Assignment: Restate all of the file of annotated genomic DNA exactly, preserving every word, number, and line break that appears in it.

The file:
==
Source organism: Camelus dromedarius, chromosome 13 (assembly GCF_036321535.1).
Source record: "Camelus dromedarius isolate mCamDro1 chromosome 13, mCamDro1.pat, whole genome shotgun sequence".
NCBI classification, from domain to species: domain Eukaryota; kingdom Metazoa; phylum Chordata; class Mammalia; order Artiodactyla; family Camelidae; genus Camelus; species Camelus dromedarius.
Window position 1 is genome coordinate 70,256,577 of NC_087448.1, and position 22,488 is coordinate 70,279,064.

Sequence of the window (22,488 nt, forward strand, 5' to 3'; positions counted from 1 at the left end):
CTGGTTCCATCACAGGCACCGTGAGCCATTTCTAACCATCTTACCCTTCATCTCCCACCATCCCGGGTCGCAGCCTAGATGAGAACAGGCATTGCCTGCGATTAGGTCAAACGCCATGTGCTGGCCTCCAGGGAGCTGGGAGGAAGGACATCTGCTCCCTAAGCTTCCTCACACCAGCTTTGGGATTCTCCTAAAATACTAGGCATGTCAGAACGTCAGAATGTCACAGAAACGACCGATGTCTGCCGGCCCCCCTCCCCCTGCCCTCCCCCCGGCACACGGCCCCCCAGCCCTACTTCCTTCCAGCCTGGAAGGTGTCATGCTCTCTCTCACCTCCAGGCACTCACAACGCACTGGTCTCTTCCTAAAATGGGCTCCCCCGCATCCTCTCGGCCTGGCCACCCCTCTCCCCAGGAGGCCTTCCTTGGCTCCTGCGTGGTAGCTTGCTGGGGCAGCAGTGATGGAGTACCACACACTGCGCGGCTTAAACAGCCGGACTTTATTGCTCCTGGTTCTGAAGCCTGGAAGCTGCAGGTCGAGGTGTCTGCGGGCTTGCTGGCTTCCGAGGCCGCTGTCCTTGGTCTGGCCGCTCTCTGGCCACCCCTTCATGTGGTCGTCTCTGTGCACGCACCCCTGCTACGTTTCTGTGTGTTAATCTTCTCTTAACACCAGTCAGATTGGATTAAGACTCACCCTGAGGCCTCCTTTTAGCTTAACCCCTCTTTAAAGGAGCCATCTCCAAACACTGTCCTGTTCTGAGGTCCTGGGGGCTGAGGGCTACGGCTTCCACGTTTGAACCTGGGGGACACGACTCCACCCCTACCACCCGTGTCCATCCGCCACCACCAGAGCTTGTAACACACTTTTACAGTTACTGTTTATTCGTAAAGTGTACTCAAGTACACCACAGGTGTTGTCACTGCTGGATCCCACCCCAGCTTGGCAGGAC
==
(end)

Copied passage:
Source organism: Camelus dromedarius, chromosome 13 (assembly GCF_036321535.1).
Source record: "Camelus dromedarius isolate mCamDro1 chromosome 13, mCamDro1.pat, whole genome shotgun sequence".
NCBI classification, from domain to species: domain Eukaryota; kingdom Metazoa; phylum Chordata; class Mammalia; order Artiodactyla; family Camelidae; genus Camelus; species Camelus dromedarius.
Window position 1 is genome coordinate 70,256,577 of NC_087448.1, and position 22,488 is coordinate 70,279,064.

Sequence of the window (22,488 nt, forward strand, 5' to 3'; positions counted from 1 at the left end):
CTGGTTCCATCACAGGCACCGTGAGCCATTTCTAACCATCTTACCCTTCATCTCCCACCATCCCGGGTCGCAGCCTAGATGAGAACAGGCATTGCCTGCGATTAGGTCAAACGCCATGTGCTGGCCTCCAGGGAGCTGGGAGGAAGGACATCTGCTCCCTAAGCTTCCTCACACCAGCTTTGGGATTCTCCTAAAATACTAGGCATGTCAGAACGTCAGAATGTCACAGAAACGACCGATGTCTGCCGGCCCCCCTCCCCCTGCCCTCCCCCCGGCACACGGCCCCCCAGCCCTACTTCCTTCCAGCCTGGAAGGTGTCATGCTCTCTCTCACCTCCAGGCACTCACAACGCACTGGTCTCTTCCTAAAATGGGCTCCCCCGCATCCTCTCGGCCTGGCCACCCCTCTCCCCAGGAGGCCTTCCTTGGCTCCTGCGTGGTAGCTTGCTGGGGCAGCAGTGATGGAGTACCACACACTGCGCGGCTTAAACAGCCGGACTTTATTGCTCCTGGTTCTGAAGCCTGGAAGCTGCAGGTCGAGGTGTCTGCGGGCTTGCTGGCTTCCGAGGCCGCTGTCCTTGGTCTGGCCGCTCTCTGGCCACCCCTTCATGTGGTCGTCTCTGTGCACGCACCCCTGCTACGTTTCTGTGTGTTAATCTTCTCTTAACACCAGTCAGATTGGATTAAGACTCACCCTGAGGCCTCCTTTTAGCTTAACCCCTCTTTAAAGGAGCCATCTCCAAACACTGTCCTGTTCTGAGGTCCTGGGGGCTGAGGGCTACGGCTTCCACGTTTGAACCTGGGGGACACGACTCCACCCCTACCACCCGTGTCCATCCGCCACCACCAGAGCTTGTAACACACTTTTACAGTTACTGTTTATTCGTAAAGTGTACTCAAGTACACCACAGGTGTTGTCACTGCTGGATCCCACCCCAGCTTGGCAGGAC